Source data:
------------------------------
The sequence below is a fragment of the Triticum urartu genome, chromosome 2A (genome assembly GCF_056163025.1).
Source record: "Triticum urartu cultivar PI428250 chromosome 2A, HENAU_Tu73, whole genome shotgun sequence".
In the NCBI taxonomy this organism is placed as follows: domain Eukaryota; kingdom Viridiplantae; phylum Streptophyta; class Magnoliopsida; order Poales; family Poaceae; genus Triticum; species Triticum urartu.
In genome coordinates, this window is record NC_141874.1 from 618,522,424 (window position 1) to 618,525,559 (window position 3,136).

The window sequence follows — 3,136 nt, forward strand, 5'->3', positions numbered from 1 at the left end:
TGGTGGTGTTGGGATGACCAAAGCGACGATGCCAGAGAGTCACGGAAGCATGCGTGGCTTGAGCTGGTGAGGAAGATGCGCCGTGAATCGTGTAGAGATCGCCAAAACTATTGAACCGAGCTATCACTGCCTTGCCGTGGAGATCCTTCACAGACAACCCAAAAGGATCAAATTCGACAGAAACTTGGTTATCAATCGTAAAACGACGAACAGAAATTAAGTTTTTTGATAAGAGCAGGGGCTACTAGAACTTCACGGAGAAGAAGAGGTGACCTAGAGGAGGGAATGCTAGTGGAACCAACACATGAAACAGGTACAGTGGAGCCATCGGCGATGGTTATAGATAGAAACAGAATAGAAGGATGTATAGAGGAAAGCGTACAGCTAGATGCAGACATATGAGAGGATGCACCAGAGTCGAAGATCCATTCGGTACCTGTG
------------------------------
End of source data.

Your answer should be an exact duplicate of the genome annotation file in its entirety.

The sequence below is a fragment of the Triticum urartu genome, chromosome 2A (genome assembly GCF_056163025.1).
Source record: "Triticum urartu cultivar PI428250 chromosome 2A, HENAU_Tu73, whole genome shotgun sequence".
In the NCBI taxonomy this organism is placed as follows: domain Eukaryota; kingdom Viridiplantae; phylum Streptophyta; class Magnoliopsida; order Poales; family Poaceae; genus Triticum; species Triticum urartu.
In genome coordinates, this window is record NC_141874.1 from 618,522,424 (window position 1) to 618,525,559 (window position 3,136).

The window sequence follows — 3,136 nt, forward strand, 5'->3', positions numbered from 1 at the left end:
TGGTGGTGTTGGGATGACCAAAGCGACGATGCCAGAGAGTCACGGAAGCATGCGTGGCTTGAGCTGGTGAGGAAGATGCGCCGTGAATCGTGTAGAGATCGCCAAAACTATTGAACCGAGCTATCACTGCCTTGCCGTGGAGATCCTTCACAGACAACCCAAAAGGATCAAATTCGACAGAAACTTGGTTATCAATCGTAAAACGACGAACAGAAATTAAGTTTTTTGATAAGAGCAGGGGCTACTAGAACTTCACGGAGAAGAAGAGGTGACCTAGAGGAGGGAATGCTAGTGGAACCAACACATGAAACAGGTACAGTGGAGCCATCGGCGATGGTTATAGATAGAAACAGAATAGAAGGATGTATAGAGGAAAGCGTACAGCTAGATGCAGACATATGAGAGGATGCACCAGAGTCGAAGATCCATTCGGTACCTGTG